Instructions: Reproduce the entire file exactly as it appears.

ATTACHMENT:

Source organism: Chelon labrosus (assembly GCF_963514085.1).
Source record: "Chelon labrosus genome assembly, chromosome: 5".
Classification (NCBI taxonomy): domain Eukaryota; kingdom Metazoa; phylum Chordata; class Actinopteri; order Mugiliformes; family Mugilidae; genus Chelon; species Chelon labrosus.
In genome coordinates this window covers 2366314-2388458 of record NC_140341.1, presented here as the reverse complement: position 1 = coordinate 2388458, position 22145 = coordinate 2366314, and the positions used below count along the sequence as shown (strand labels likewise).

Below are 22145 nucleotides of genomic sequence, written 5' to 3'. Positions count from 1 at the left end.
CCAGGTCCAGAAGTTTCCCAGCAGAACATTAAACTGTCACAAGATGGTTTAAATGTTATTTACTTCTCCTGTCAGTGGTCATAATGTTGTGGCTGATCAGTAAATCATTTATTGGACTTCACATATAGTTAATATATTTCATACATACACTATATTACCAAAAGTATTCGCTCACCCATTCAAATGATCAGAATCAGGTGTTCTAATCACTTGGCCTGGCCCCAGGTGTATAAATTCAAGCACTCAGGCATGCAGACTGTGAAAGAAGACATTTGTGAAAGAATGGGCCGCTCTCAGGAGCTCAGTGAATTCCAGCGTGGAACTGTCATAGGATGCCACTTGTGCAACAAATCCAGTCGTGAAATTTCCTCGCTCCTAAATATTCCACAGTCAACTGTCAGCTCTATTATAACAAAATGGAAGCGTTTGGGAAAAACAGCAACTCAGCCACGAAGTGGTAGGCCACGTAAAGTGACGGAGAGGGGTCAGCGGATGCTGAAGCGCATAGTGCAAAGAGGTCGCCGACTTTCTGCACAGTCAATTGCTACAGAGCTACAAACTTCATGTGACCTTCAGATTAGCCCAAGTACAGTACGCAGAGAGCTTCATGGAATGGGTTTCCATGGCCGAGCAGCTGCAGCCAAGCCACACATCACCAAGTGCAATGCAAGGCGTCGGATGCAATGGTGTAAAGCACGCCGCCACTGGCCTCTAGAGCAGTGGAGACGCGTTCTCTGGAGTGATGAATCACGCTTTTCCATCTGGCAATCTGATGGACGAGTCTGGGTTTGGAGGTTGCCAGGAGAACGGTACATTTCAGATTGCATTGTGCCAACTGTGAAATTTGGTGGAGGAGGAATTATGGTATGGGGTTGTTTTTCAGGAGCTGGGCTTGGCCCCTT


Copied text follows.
Source organism: Chelon labrosus (assembly GCF_963514085.1).
Source record: "Chelon labrosus genome assembly, chromosome: 5".
Classification (NCBI taxonomy): domain Eukaryota; kingdom Metazoa; phylum Chordata; class Actinopteri; order Mugiliformes; family Mugilidae; genus Chelon; species Chelon labrosus.
In genome coordinates this window covers 2366314-2388458 of record NC_140341.1, presented here as the reverse complement: position 1 = coordinate 2388458, position 22145 = coordinate 2366314, and the positions used below count along the sequence as shown (strand labels likewise).

Below are 22145 nucleotides of genomic sequence, written 5' to 3'. Positions count from 1 at the left end.
CCAGGTCCAGAAGTTTCCCAGCAGAACATTAAACTGTCACAAGATGGTTTAAATGTTATTTACTTCTCCTGTCAGTGGTCATAATGTTGTGGCTGATCAGTAAATCATTTATTGGACTTCACATATAGTTAATATATTTCATACATACACTATATTACCAAAAGTATTCGCTCACCCATTCAAATGATCAGAATCAGGTGTTCTAATCACTTGGCCTGGCCCCAGGTGTATAAATTCAAGCACTCAGGCATGCAGACTGTGAAAGAAGACATTTGTGAAAGAATGGGCCGCTCTCAGGAGCTCAGTGAATTCCAGCGTGGAACTGTCATAGGATGCCACTTGTGCAACAAATCCAGTCGTGAAATTTCCTCGCTCCTAAATATTCCACAGTCAACTGTCAGCTCTATTATAACAAAATGGAAGCGTTTGGGAAAAACAGCAACTCAGCCACGAAGTGGTAGGCCACGTAAAGTGACGGAGAGGGGTCAGCGGATGCTGAAGCGCATAGTGCAAAGAGGTCGCCGACTTTCTGCACAGTCAATTGCTACAGAGCTACAAACTTCATGTGACCTTCAGATTAGCCCAAGTACAGTACGCAGAGAGCTTCATGGAATGGGTTTCCATGGCCGAGCAGCTGCAGCCAAGCCACACATCACCAAGTGCAATGCAAGGCGTCGGATGCAATGGTGTAAAGCACGCCGCCACTGGCCTCTAGAGCAGTGGAGACGCGTTCTCTGGAGTGATGAATCACGCTTTTCCATCTGGCAATCTGATGGACGAGTCTGGGTTTGGAGGTTGCCAGGAGAACGGTACATTTCAGATTGCATTGTGCCAACTGTGAAATTTGGTGGAGGAGGAATTATGGTATGGGGTTGTTTTTCAGGAGCTGGGCTTGGCCCCTT